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CSU faculty give students advice on how to best learn online

With finals fast approaching and many students still struggling to make remote learning work for them, it is more important than ever to adopt good online learning techniques. 

Colorado State University has put out many resources for students, professors and other staff to keep them working during this time, including tips for online learning. The Institute for Learning and Teaching at CSU has recommended utilizing its study skill resources, which offer tips for time management (such as keeping to a schedule), methods of note-taking and avoiding procrastination. 


Although some classes are maintaining a single lecture time, many have moved to a less personal approach. This changes how learning occurs.

“In a classroom setting, your instructor has some control over how the material is presented,” said Matthew Rhodes, a cognitive psychology professor at CSU. “With what’s happening now, there is simply material available for you online, and it’s your job to engage with the material. You’re, in many classes, entirely responsible for your own learning. We call this ‘self-regulated learning.’ You have to engage in what’s best for learning, and you have to make almost all of the decisions.”

Rhodes teaches the science of learning course, PSY 152, which focuses on teaching students effective learning strategies. 

Matthew Rhodes, professor of psychology in the College of Natural Resources at Colorado State University. (Photo provided by Matthew Rhodes)

“When you have a typical course structure with four or five classes, that’s imposing a structure on your day where you need to go to class, you need to show up, (and) there’s gonna be a quiz, lecture, exams,” Rhodes said. “In that case, we’re doing some of the regulation for you. We’re putting the structure in place.”

One way to create structure is do tasks in separate places.

“Have a place where you do your studying and where you do your schoolwork,” said Mekdelawit Desta, a learning program coordinator with TILT. “This could just be a table and a chair, and every time you sit over there, that’s an indication for you to do work.”

“In typical residential instruction, we get into a routine,” Rhodes said. “There’s a rhythm to how we’re doing our learning every week. Once we get out of that rhythm, it can easily make you feel kind of like a person out of place and out of time. My first recommendation would be to start creating that routine. Let’s start creating specific times we sit down and we get our work done.”

A routine ideally doesn’t rely on motivation to start it — it’s actually the other way around. Rather than waiting for inspiration to strike, beginning work is more likely to inspire motivation than waiting for the right moment.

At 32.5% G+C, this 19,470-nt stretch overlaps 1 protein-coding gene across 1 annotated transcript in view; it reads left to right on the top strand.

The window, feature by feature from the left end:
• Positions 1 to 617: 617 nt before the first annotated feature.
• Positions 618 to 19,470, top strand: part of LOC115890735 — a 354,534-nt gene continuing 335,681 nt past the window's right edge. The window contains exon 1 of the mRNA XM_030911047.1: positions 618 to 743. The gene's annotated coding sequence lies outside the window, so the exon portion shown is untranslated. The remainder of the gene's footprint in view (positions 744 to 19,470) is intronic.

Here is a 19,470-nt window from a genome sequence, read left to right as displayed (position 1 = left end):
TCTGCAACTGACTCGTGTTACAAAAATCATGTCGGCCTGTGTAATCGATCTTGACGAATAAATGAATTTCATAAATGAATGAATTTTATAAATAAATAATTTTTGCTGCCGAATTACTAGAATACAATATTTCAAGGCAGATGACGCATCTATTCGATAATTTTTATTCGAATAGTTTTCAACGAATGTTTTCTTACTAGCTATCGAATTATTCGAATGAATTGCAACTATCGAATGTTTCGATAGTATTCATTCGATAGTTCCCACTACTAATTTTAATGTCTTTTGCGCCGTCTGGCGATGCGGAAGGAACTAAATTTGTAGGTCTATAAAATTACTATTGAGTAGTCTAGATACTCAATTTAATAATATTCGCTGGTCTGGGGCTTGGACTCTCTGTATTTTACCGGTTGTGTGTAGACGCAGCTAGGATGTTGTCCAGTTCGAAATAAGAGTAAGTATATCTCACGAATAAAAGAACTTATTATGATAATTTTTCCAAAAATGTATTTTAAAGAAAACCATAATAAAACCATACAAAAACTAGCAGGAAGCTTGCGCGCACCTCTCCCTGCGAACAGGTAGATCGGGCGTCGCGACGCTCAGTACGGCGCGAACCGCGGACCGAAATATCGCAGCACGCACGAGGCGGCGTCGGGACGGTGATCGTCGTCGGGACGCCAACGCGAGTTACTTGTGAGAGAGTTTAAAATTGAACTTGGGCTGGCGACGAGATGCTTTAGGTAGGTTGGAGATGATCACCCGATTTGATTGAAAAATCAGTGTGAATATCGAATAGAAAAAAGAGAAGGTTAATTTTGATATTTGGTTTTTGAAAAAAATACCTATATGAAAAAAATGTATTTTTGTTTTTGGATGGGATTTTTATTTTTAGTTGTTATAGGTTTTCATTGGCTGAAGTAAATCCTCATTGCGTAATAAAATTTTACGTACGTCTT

“Create a routine,” Desta said. “The thing about motivation is it comes and goes. We can never depend on ‘If I find my motivation, it’ll stay here.’”


However, that set aside time should also be split up rather than doing one chunk of the same subject at a time.

“What I don’t want students to do is to think ‘The way that I need to effectively learn is to spend three or four hours on my biology class, have that done for the week, then move on to my composition class, and I’ll try to bang out that paper’ and so on,” Rhodes said. “Don’t schedule things where you’re working for huge swaths of time. Learning is going to be better if you can space that learning out.”

In Rhodes’ example, he suggests that this hypothetical student should instead do 45 minutes of biology, then start outlining their paper and then work on other classes’ readings for 45 minutes. 

“It’s not easy,” Rhodes said. “If you’re taking a full course load, that’s a fair amount of stuff you have to work on. I think it can be daunting to be like ‘I know I need to get all of this done, but there’s no class time, but at some point I should do it.’ That probably doesn’t seem very appealing. It can be difficult to be proactive.”

Desta suggested using simple tasks to get moving and start preparing for work by getting into a good mindset.

“If I wake up in the morning and the first thing I do is look at my phone, that takes a good 30 minutes,” Desta said. “Having a good morning routine — maybe to wake up and make my bed or open all the windows in the room so there’s sunlight. Actually get ready as if you’re going to class — that’s sparking an idea in your head that’s like ‘Hey, I have stuff to do today. This is me getting ready.’”

According to TILT’s “Finding Success in Online Courses” slideshow, traditional learning tactics should still work for online courses with a little tweaking. TILT suggests finding tactics that work in-person and adapting them for online rather than trying to build an entirely new strategy.

TILT provides semiweekly online workshops through Canvas, which can be accessed here. These include past presentations and many other resources for students.

“A lot of students right now are hard on themselves,” Desta said. “Give yourself a break. None of us are supposed to be perfect by now. We’re just learning how to navigate it.”

Graham Shapley can be reached at or on Twitter @shapleygraham

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